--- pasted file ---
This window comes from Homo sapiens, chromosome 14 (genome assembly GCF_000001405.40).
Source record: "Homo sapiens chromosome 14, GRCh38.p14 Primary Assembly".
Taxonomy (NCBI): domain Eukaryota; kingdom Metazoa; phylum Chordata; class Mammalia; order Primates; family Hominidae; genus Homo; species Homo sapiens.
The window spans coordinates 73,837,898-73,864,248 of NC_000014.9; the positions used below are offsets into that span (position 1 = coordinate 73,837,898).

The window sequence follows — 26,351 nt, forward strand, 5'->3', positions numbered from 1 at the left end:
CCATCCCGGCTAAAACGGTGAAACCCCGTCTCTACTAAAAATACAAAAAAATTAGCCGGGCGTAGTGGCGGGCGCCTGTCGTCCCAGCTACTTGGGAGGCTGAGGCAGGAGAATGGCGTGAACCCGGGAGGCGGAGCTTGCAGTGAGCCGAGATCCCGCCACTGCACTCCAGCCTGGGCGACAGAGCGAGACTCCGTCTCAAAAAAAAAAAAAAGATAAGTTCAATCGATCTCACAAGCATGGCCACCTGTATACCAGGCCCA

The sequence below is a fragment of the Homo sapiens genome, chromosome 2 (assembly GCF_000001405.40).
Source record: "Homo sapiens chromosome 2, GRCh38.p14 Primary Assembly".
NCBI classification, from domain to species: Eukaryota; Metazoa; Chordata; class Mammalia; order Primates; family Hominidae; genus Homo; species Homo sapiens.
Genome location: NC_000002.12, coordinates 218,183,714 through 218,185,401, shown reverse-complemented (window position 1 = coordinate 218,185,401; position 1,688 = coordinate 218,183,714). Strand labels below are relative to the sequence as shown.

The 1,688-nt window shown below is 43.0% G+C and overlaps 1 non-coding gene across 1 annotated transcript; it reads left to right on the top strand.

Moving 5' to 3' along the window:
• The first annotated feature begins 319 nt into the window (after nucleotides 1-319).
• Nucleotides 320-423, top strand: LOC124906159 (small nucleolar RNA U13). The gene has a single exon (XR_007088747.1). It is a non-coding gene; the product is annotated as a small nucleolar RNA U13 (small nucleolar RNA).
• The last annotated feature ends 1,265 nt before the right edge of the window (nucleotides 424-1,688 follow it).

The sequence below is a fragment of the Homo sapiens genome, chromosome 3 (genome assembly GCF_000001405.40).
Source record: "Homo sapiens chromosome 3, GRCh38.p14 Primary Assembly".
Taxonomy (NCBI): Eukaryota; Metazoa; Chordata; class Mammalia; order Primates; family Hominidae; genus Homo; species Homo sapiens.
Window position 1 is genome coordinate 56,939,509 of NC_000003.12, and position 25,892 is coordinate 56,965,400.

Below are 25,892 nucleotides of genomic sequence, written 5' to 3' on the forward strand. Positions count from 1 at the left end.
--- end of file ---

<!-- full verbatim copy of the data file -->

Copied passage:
This window comes from Homo sapiens, chromosome 14 (genome assembly GCF_000001405.40).
Source record: "Homo sapiens chromosome 14, GRCh38.p14 Primary Assembly".
Taxonomy (NCBI): domain Eukaryota; kingdom Metazoa; phylum Chordata; class Mammalia; order Primates; family Hominidae; genus Homo; species Homo sapiens.
The window spans coordinates 73,837,898-73,864,248 of NC_000014.9; the positions used below are offsets into that span (position 1 = coordinate 73,837,898).

The window sequence follows — 26,351 nt, forward strand, 5'->3', positions numbered from 1 at the left end:
CCATCCCGGCTAAAACGGTGAAACCCCGTCTCTACTAAAAATACAAAAAAATTAGCCGGGCGTAGTGGCGGGCGCCTGTCGTCCCAGCTACTTGGGAGGCTGAGGCAGGAGAATGGCGTGAACCCGGGAGGCGGAGCTTGCAGTGAGCCGAGATCCCGCCACTGCACTCCAGCCTGGGCGACAGAGCGAGACTCCGTCTCAAAAAAAAAAAAAAGATAAGTTCAATCGATCTCACAAGCATGGCCACCTGTATACCAGGCCCA

The sequence below is a fragment of the Homo sapiens genome, chromosome 2 (assembly GCF_000001405.40).
Source record: "Homo sapiens chromosome 2, GRCh38.p14 Primary Assembly".
NCBI classification, from domain to species: Eukaryota; Metazoa; Chordata; class Mammalia; order Primates; family Hominidae; genus Homo; species Homo sapiens.
Genome location: NC_000002.12, coordinates 218,183,714 through 218,185,401, shown reverse-complemented (window position 1 = coordinate 218,185,401; position 1,688 = coordinate 218,183,714). Strand labels below are relative to the sequence as shown.

The 1,688-nt window shown below is 43.0% G+C and overlaps 1 non-coding gene across 1 annotated transcript; it reads left to right on the top strand.

Moving 5' to 3' along the window:
• The first annotated feature begins 319 nt into the window (after nucleotides 1-319).
• Nucleotides 320-423, top strand: LOC124906159 (small nucleolar RNA U13). The gene has a single exon (XR_007088747.1). It is a non-coding gene; the product is annotated as a small nucleolar RNA U13 (small nucleolar RNA).
• The last annotated feature ends 1,265 nt before the right edge of the window (nucleotides 424-1,688 follow it).

The sequence below is a fragment of the Homo sapiens genome, chromosome 3 (genome assembly GCF_000001405.40).
Source record: "Homo sapiens chromosome 3, GRCh38.p14 Primary Assembly".
Taxonomy (NCBI): Eukaryota; Metazoa; Chordata; class Mammalia; order Primates; family Hominidae; genus Homo; species Homo sapiens.
Window position 1 is genome coordinate 56,939,509 of NC_000003.12, and position 25,892 is coordinate 56,965,400.

Below are 25,892 nucleotides of genomic sequence, written 5' to 3' on the forward strand. Positions count from 1 at the left end.